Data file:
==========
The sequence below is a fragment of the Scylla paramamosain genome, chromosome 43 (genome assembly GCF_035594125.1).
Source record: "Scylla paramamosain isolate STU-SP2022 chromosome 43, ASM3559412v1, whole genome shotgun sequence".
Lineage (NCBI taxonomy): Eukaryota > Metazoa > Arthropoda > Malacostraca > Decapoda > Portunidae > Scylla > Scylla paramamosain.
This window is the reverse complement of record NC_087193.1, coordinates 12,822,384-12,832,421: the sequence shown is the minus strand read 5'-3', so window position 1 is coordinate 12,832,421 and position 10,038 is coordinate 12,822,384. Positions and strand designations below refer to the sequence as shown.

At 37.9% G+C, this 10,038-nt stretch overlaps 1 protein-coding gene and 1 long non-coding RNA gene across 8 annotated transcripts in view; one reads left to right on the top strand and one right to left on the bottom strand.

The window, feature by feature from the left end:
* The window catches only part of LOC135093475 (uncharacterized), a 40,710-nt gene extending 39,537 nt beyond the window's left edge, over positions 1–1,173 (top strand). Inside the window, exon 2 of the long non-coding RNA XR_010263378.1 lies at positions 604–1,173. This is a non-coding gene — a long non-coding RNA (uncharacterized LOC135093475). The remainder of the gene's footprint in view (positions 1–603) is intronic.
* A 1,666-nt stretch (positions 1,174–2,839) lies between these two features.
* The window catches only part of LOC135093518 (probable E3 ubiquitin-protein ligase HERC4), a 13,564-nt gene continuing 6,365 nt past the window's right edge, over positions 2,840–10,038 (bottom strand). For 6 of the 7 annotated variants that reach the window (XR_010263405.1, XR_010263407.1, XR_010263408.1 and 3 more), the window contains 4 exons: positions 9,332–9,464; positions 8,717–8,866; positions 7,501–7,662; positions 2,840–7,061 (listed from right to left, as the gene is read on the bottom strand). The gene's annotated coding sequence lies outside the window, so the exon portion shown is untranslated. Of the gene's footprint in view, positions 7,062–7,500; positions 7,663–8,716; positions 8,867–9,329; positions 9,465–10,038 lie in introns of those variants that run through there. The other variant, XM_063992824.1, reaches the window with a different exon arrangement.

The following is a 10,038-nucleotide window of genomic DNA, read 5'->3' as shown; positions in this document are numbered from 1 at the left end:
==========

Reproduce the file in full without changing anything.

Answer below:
The sequence below is a fragment of the Scylla paramamosain genome, chromosome 43 (genome assembly GCF_035594125.1).
Source record: "Scylla paramamosain isolate STU-SP2022 chromosome 43, ASM3559412v1, whole genome shotgun sequence".
Lineage (NCBI taxonomy): Eukaryota > Metazoa > Arthropoda > Malacostraca > Decapoda > Portunidae > Scylla > Scylla paramamosain.
This window is the reverse complement of record NC_087193.1, coordinates 12,822,384-12,832,421: the sequence shown is the minus strand read 5'-3', so window position 1 is coordinate 12,832,421 and position 10,038 is coordinate 12,822,384. Positions and strand designations below refer to the sequence as shown.

At 37.9% G+C, this 10,038-nt stretch overlaps 1 protein-coding gene and 1 long non-coding RNA gene across 8 annotated transcripts in view; one reads left to right on the top strand and one right to left on the bottom strand.

The window, feature by feature from the left end:
* The window catches only part of LOC135093475 (uncharacterized), a 40,710-nt gene extending 39,537 nt beyond the window's left edge, over positions 1–1,173 (top strand). Inside the window, exon 2 of the long non-coding RNA XR_010263378.1 lies at positions 604–1,173. This is a non-coding gene — a long non-coding RNA (uncharacterized LOC135093475). The remainder of the gene's footprint in view (positions 1–603) is intronic.
* A 1,666-nt stretch (positions 1,174–2,839) lies between these two features.
* The window catches only part of LOC135093518 (probable E3 ubiquitin-protein ligase HERC4), a 13,564-nt gene continuing 6,365 nt past the window's right edge, over positions 2,840–10,038 (bottom strand). For 6 of the 7 annotated variants that reach the window (XR_010263405.1, XR_010263407.1, XR_010263408.1 and 3 more), the window contains 4 exons: positions 9,332–9,464; positions 8,717–8,866; positions 7,501–7,662; positions 2,840–7,061 (listed from right to left, as the gene is read on the bottom strand). The gene's annotated coding sequence lies outside the window, so the exon portion shown is untranslated. Of the gene's footprint in view, positions 7,062–7,500; positions 7,663–8,716; positions 8,867–9,329; positions 9,465–10,038 lie in introns of those variants that run through there. The other variant, XM_063992824.1, reaches the window with a different exon arrangement.

The following is a 10,038-nucleotide window of genomic DNA, read 5'->3' as shown; positions in this document are numbered from 1 at the left end: